"I think at times, we just didn't tackle well. That's a part of toughness. A missed tackle and a missed assignment here and there leads to big plays. I think that's what hurt us. In several games, I think we played decent run defense and gave up two long runs. And that translates to a terrible game. Like I said, we need to do a better job of tackling and that plays into toughness. That's why I would agree with [Blank's] statement."
The Falcons finished last season second to last against the run while yielding 135.8 yards per game. They made unheralded running backs such as Arizona's Andre Ellington and Tampa Bay's Bobby Rainey look like All-Pros.
In terms of Peters' role in toughening up the defense, it all depends on how he recovers from an Achilles tear. He remains on crutches and in a walking boot but hopes to shed the crutches by the end of the month. His surgery was performed by Dr. Robert Anderson in Charlotte, the same surgeon who repaired Julio Jones' foot.
"There's no reason to believe that I won't be ready to go for the start of the season," Peters said. "I'm fully expecting myself to be able to return to form."
When healthy, the talented Peters can be a disrupting force up front. Plus, he has the desire to improve all areas of his game. He's been studying film of J.J. Watt and teammate Jonathan Babineaux this offseason.
"I'm trying to keep an eye out for different moves," Peters said. "It's a tough situation because I can actually go out and get physical reps. But a lot of it is trying to get a pure understanding of how things work and proper technique."
Snelling, a former seventh-round pick from Virginia, was a rather productive player over the last seven seasons. He showed his value running the ball, catching passes out of the backfield, and performing on special teams. You almost knew he was going to score off the shovel pass when the Falcons put him in during goal-line situations. His three touchdown receptions in 2013 were the most for any Falcons running back.
Only Snelling knows why he decided to call it quit at the age of 30 -- he cited family reasons -- but he had a pretty good shelf life for a player at that position.
No matter if Snelling was in the mix or not, the Falcons knew they had to find a way to ignite their running game for the 2014 season. They finished dead last in the league with an average of 77.9 rushing yards per game in '13.
So how do they improve? For starters, veteran bruiser Steven Jackson will be counted upon more heavily to pick up the tough yards after battling a hamstring injury for a good part of last season. Jackson, who turns 31 in July, showed signs of his old self in the second half of last year. The Falcons expect Jackson to keep that momentum going as they look to establish more offensive balance.
The next step will be improving the offensive line to help pave holes for Jackson and the other running backs. New offensive line coach Mike Tice won't tolerate seeing his guys get pushed back, as they were most of last season. The Falcons need to add a veteran right guard and probably draft an offensive tackle in order to get tougher up front.
Then there are the guys Steven Jackson: Jacquizz Rodgers and Antone Smith. Rodgers had 1,248 all-purpose yards and gave the offense a change of pace, although he was probably called upon too much in short-yardage situations.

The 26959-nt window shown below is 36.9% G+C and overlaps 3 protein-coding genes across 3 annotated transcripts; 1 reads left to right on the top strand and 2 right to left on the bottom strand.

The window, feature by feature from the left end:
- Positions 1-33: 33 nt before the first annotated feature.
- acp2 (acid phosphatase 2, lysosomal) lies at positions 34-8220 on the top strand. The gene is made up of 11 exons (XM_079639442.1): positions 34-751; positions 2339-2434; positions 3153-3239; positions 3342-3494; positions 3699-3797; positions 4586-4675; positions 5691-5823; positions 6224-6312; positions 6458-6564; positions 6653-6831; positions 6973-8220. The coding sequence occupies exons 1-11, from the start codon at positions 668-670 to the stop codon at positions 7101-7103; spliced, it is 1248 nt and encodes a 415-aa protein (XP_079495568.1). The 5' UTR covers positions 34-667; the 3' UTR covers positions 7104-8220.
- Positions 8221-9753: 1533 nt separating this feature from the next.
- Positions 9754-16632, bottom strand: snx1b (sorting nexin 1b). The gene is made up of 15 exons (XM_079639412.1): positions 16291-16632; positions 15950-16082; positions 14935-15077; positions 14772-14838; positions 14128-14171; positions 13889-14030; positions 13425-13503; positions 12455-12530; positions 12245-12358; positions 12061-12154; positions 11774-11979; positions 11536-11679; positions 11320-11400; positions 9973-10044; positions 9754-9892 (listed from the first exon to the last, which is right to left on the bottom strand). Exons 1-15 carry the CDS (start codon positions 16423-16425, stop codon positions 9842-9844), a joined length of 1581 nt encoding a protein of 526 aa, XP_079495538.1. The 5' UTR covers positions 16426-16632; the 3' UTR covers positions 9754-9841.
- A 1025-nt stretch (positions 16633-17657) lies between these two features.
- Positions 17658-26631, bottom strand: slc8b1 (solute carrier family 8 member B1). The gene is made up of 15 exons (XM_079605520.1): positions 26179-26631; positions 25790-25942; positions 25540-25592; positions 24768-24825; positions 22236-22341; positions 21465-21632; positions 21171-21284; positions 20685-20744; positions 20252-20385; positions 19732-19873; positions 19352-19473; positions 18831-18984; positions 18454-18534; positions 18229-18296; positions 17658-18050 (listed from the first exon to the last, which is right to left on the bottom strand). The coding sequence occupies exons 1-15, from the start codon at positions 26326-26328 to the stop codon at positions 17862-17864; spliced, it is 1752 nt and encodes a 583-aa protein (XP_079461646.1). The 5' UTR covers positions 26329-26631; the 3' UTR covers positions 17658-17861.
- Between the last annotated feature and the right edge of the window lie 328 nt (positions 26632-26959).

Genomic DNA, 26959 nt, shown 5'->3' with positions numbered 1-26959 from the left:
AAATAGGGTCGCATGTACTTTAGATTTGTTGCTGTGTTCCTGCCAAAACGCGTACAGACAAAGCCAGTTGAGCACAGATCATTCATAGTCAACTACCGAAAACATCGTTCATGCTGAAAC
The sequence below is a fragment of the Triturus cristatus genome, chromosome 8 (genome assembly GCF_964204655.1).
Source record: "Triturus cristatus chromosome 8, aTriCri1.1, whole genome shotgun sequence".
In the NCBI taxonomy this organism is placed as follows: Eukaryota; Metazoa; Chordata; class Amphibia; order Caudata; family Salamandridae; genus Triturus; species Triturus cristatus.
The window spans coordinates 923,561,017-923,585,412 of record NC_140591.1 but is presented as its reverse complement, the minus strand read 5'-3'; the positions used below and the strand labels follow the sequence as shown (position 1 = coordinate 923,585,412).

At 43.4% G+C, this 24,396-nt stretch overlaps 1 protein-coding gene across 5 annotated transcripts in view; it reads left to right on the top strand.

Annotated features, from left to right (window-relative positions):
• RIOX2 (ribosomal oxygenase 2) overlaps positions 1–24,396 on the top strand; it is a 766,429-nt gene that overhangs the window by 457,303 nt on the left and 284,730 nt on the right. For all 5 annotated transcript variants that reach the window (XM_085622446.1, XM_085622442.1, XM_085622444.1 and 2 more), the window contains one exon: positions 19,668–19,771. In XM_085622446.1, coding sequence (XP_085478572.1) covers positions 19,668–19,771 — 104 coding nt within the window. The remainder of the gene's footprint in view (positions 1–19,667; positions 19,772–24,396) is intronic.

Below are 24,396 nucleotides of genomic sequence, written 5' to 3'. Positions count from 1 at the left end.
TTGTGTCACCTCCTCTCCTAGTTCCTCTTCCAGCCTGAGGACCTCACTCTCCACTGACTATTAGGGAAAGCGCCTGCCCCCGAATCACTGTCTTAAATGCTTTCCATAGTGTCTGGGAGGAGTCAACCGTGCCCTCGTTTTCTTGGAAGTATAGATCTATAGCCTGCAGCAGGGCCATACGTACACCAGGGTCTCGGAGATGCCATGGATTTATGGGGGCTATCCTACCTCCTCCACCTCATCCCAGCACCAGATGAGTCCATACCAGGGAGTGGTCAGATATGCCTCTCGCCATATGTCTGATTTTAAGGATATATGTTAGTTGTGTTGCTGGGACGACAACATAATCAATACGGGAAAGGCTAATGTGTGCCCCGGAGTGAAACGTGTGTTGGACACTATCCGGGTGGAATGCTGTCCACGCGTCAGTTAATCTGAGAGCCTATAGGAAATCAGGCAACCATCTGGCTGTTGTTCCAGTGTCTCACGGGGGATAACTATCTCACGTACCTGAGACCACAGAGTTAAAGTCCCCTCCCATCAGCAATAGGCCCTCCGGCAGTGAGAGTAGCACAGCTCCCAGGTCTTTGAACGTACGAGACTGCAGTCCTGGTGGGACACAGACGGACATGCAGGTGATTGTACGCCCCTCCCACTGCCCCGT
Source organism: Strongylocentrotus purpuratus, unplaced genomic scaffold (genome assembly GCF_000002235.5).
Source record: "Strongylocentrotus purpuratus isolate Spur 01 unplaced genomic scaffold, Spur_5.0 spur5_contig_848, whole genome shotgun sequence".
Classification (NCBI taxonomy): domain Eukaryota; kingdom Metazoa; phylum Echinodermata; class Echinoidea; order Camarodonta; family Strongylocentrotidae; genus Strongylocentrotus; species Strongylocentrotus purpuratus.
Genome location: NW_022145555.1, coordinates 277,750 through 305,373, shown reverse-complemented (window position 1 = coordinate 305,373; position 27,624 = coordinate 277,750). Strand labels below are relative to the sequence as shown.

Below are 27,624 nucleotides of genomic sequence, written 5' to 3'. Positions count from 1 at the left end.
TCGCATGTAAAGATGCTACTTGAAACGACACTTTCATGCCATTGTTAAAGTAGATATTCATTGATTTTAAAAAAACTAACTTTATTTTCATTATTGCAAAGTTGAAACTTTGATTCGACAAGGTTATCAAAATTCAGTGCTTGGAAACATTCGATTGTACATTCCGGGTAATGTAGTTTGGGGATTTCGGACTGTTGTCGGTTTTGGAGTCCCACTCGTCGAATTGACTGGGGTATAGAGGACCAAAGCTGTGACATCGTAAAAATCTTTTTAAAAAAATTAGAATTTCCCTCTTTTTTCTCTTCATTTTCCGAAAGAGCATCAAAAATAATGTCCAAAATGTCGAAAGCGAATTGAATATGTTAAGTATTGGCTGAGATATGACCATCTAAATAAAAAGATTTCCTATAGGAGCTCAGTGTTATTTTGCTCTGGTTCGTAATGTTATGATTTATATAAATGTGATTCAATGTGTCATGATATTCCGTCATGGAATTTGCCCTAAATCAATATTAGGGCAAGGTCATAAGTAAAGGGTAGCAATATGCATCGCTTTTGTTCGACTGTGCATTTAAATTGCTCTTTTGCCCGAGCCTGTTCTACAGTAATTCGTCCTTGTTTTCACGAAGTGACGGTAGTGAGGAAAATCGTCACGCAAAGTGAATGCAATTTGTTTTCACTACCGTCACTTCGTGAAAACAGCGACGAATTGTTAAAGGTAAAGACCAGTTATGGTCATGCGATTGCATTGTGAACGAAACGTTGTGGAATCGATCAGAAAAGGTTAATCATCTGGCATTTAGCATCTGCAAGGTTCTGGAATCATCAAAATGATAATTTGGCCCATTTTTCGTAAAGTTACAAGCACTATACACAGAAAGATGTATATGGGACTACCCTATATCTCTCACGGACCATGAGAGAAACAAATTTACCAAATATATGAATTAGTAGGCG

Smith averaged a whopping 29 yards per carry on his five attempts, including a 50-yard touchdown sprint. Coach Mike Smith promised Smith would get more touches, but an increased role never truly evolved. Smith works hard on special teams and probably deserves more touches on offense.
Of course, the Falcons are likely to draft a running back to throw into the mix. West Virginia's Charles Sims, projected third-round pick, already has gotten some attention from the Falcons.
However it all unfolds, the Falcons will miss some of the aspects Snelling brings in terms of being a reliable back. But if the others perform up to expectations, he won't be missed as much.
"I have decided to retire after seven years in the NFL to spend time with my family," Snelling said in a statement. "I want to thank [owner Arthur] Blank, Thomas Dimitroff and head coach Mike Smith for providing me the opportunity to play for the Atlanta Falcons. The Falcons are a first class organization run by a first class owner and I am grateful that I got to spend my entire career in Atlanta."
Snelling, 30, was a seventh-round pick of the Falcons in the 2007 NFL draft. The Virginia product had 363 carries for 1,420 yards with eight touchdowns and a career average of 3.9 yards per carry while also compiling 168 receptions for 1,249 yards and nine touchdowns as a receiver out of the backfield.
Snelling was entering the last year of his contract with a cap value of $1,733,334 in 2014. Once he is officially placed on the reserve/retired list, the Falcons save $1.375 million, which was his cash value for 2014.
In 2013, Snelling ran for 164 yards on 44 carries with one touchdown in 14 games. He also added 29 catches for 216 yards and three touchdowns in the passing game.
"Jason was a good teammate and a joy to coach," Smith said in a statement. "He played a number of roles for our team during his time here and was always ready when his number was called. We want to thank Jason for his contributions to our team and we wish him the best in his future endeavors."
Snelling missed one game during the 2013 season following an arrest on misdemeanor drug charges, and the case is still pending. Snelling's case was granted another continuance until March 7. He also dealt with a concussion and sprained ankle last season.